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Miraculous Medal

Miraculous Medal

The Miraculous Medal

— Reverend Matthew R. Mauriello

The medal of the Immaculate Conception is more popularly known as the Miraculous Medal. It was designed by the Blessed Virgin Mary who manifested the design of the medal to a young novice of the Daughters of Charity in the Chapel of the Motherhouse, 140 Rue du Bac, Paris, France.

Zoe Laboure was born in 1806 and entered the religious congregation founded by St. Vincent de Paul at the age of twenty-four in April of 1830 and took the name Catherine. The first apparition of Our Lady took place three months later on July 18 at 11:30 p.m. Seated in the sisters' chapel, the Blessed Virgin told Sister Catherine that she had been chosen for a special mission for the glory of God. It would bring much suffering, but would also bring abundant graces to many.

On November 27, 1830, the Blessed Virgin Mary appeared to the young novice a second time. Mary was beautifully robed, standing on a globe, half visible. In her hands, Mary held another globe representing the world. Suddenly this globe disappeared and on Our Lady's fingers were many rings with precious stones. From these gems came rays of light shining on all sides. Mary then explained to her: The globe represents the whole world and every single person. The rays are the symbols of the graces I shed upon those who ask for them.

There was a frame formed around the Blessed Virgin within which was written in letters of gold this prayer: "O Mary, conceived without sin, pray for us who have recourse to thee." The novice then heard a voice: "Have a medal struck according to this model. All who wear it will receive great graces; they should wear it around the neck." The tableau seemed to turn and on the reverse side, Sister Catherine saw the letter M surmounted by a bar and a cross; beneath this were the hearts of Jesus and Mary, the one crowned with thorns and the other pierced with a sword.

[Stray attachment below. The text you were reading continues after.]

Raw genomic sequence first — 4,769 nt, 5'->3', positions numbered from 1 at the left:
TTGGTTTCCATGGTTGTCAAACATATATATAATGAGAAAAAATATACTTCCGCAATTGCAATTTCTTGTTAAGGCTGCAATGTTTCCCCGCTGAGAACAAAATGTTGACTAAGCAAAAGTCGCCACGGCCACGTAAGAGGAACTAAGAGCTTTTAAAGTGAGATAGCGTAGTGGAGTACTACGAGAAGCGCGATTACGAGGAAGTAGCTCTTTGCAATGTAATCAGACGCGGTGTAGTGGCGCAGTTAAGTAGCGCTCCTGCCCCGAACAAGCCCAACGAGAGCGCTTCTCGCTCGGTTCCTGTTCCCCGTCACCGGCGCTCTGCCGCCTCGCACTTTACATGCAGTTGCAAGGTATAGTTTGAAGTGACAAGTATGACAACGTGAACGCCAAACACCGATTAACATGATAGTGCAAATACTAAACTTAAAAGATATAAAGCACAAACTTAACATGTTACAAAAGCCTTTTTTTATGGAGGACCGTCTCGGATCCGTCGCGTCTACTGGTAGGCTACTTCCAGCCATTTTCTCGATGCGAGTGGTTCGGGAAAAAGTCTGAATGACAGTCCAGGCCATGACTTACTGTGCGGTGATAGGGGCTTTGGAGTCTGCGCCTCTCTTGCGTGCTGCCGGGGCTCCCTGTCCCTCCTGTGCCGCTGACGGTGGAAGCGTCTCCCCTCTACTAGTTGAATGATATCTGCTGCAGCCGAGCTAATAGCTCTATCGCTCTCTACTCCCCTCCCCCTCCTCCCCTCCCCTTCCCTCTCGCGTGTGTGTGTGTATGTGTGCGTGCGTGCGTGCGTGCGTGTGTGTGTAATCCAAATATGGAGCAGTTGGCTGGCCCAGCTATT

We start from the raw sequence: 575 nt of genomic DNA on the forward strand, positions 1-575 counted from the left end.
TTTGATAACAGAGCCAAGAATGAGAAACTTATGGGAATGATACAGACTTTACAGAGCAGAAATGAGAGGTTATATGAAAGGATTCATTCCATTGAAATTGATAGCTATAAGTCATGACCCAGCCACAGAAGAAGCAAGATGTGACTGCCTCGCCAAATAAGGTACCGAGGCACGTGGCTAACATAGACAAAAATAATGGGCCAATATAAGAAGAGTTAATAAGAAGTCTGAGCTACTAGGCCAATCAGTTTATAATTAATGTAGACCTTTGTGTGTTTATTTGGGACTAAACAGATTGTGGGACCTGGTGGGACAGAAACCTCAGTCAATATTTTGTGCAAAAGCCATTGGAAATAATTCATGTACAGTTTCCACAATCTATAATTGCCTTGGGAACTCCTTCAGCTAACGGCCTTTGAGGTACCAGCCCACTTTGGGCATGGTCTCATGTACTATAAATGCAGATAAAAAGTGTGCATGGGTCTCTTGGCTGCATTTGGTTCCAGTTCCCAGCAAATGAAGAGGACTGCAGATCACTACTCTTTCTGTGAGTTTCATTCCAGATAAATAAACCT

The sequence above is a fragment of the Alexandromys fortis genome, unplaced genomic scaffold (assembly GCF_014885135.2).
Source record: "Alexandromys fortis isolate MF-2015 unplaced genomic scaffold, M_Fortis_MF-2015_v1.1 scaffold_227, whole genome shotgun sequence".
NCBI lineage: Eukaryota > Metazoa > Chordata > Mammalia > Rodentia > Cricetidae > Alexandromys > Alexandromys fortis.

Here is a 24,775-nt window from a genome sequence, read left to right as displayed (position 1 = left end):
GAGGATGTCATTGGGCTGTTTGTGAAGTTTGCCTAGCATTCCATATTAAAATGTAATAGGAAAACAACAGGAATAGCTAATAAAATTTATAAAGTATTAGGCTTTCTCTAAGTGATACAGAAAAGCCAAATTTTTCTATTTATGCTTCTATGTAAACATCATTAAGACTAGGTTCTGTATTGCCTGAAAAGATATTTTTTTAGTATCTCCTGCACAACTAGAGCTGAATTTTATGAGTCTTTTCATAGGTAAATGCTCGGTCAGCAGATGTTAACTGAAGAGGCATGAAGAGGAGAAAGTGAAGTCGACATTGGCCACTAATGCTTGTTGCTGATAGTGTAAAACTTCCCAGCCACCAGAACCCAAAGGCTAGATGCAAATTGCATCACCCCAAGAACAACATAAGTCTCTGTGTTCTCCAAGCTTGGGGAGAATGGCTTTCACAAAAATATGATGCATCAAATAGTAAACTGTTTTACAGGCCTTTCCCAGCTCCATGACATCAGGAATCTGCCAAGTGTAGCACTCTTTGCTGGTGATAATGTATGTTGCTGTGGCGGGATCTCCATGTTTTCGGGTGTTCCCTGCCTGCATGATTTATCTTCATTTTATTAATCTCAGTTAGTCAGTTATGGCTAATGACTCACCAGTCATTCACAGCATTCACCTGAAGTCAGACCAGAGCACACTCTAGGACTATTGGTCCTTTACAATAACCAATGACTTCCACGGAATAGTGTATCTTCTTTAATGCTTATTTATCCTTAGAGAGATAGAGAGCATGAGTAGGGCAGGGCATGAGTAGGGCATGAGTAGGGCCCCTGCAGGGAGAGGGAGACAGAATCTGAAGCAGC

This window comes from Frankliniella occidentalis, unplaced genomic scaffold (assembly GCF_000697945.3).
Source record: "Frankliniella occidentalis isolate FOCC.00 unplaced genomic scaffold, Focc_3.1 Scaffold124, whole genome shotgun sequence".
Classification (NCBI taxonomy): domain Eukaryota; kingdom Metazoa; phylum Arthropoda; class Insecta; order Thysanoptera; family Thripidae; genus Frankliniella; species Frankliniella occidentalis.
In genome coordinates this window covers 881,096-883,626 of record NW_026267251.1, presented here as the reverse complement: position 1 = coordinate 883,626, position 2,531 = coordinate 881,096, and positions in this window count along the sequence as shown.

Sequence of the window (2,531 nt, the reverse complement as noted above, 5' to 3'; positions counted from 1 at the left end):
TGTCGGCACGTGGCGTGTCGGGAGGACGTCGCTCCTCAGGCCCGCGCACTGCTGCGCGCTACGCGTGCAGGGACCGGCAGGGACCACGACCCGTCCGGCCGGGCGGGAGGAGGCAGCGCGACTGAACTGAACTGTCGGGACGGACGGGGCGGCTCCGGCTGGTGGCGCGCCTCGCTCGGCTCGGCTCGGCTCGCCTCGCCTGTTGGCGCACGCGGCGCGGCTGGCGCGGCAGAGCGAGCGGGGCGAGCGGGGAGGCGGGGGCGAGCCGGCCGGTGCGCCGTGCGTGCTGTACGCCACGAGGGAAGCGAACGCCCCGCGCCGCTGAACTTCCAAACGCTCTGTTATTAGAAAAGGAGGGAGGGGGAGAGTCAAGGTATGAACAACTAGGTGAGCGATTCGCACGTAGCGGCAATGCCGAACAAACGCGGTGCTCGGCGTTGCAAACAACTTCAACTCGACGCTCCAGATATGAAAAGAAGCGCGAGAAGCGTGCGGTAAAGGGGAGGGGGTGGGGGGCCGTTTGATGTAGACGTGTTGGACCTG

When Sister Catherine related this vision to her confessor, Fr. Aladel, he asked her if there was to be any writing on the reverse of the medal. He told her to ask the Blessed Virgin what to put there. The sister obeyed and prayed to Our Lady for an answer. One day during her meditation, the Blessed Virgin responded with a voice which said, "the M and the two hearts express enough."

With the approval of Monsignor de Quelen, Archbishop of Paris, the first Fifteen-hundred medals representing this vision were struck and issued in June 1832 and many conversions resulted from their spread abroad. The most striking among these was the conversion of Alphonse Ratisbonne, which took place in Rome in 1842. Although he was Jewish, he reluctantly agreed to wear the medal, received a vision of Our Lady and founded a religious congregation after his conversion. On account of these wonderful conversions and other miracles, the medal has come to be known as the 'Miraculous Medal'.

The young novice obeyed the directives of her confessor to keep secret her identity as the person to whom Our Lady had manifested the medal. She died forty-six years later on December 31, 1876 and was beatified by Pope Pius XI in 1933 and canonized by Pope Pius XII in 1947. The Feast of St. Catherine Laboure is kept on November 28 each year, the day after the Feast of the Manifestation of the Miraculous Medal on November 27.

The above article appeared in the Fairfield County Catholic January 1996. Reprinted with permission of the author and publisher.

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